Monday, March 26, 2007

This is the one bit of labor history that many Jews have actually heard of. Unfortunately, in these debased days* few Jews, let alone the general population, really has much knowledge of Jewish labor history, and why the labor movement was so incredibly important - and why revitalizing it, and fighting the cynical pro-business interests of this administration and its appointees to the NLRB, is so essential for the future of workers in the USA today.

Think the conditions that sparked the success of the labor movement -and its necessity- are “the past?”

Even today, sweatshops have not disappeared in the United States. They keep attracting workers in desperate need of employment and illegal immigrants, who may be anxious to avoid involvement with governmental agencies. Recent studies conducted by the U.S. Department of Labor found that 67% of Los Angeles garment factories and 63% of New York garment factories violate minimum wage and overtime laws. Ninety-eight percent of Los Angeles garment factories have workplace health and safety problems serious enough to lead to severe injuries or death.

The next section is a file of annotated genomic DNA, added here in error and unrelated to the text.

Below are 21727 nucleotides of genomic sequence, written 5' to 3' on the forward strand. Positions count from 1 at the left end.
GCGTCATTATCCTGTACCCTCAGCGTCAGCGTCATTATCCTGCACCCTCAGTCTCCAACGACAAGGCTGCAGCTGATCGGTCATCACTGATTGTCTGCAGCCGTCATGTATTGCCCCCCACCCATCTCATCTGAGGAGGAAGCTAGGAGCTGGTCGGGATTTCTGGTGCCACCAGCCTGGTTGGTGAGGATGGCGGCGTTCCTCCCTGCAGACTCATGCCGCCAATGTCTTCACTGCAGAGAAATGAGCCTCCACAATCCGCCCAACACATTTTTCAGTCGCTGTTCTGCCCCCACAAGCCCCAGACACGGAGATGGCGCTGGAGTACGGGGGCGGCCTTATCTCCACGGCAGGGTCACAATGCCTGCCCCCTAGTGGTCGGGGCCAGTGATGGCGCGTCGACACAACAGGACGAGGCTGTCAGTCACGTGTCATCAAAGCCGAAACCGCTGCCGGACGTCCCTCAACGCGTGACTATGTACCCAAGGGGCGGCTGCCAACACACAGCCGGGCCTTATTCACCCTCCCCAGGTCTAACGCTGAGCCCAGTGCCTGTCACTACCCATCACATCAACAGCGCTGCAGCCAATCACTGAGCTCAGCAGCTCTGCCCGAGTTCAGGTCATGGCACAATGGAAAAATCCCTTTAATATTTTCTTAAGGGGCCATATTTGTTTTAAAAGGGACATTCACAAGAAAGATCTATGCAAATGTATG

from here (…just because I’m lazy. If you want more statistics on this, they’re everywhere. Don’t like garment factories? Restaurants, mines, chain stores - like - Wal-Mart. If you like a good scandal, try meat packing plants and slaughterhouses - including kosher ones, to our shame. מזעזע)

On March 25, 1911, 146 young immigrant workers died in a tragic fire at the Triangle Shirtwaist Factory in New York’s Greenwich Village . Within minutes, the fire spread to consume the building’s upper three stories. Firefighters who arrived at the scene were unable to rescue those workers trapped inside because the doors were locked and their ladders could not reach the factory floor. This tragedy galvanized a city to fight for labor reform and safety in the workplace.
Beginning days after the tragedy, the United Hebrew Trades [now the United Hebrew Trades - New York Jewish Labor Committee] marked the event with a memorial at the site. Each year, the UHT joins with UNITEHERE! [the union whose predecessor union had been organizing workers at factories such as the Triangle Shirtwaist Factory in the period of the fire] the New York City Fire Department, New York City public schools and others, to commemorate the lives of those who died.
Join us this year as we honor them and continue our fight for workers’ rights to safe working conditions.

WHEN Monday, March 26, 2007 — 12 noon - 1:00 p.m.
WHERE Corner of Washington Place & Greene Street - just east of Washington Square Park
UNITE HERE! Contact: Ed Vargas 212.265.7000

hat-tip to Arieh Lebowitz at the Jewish Labor Committee

*semi -joke

x-posted to Jewschool

1 comment:

chloejones said...

Think the conditions that sparked the success of the labor movement -and its necessity- are “the past?”
Chloe Jones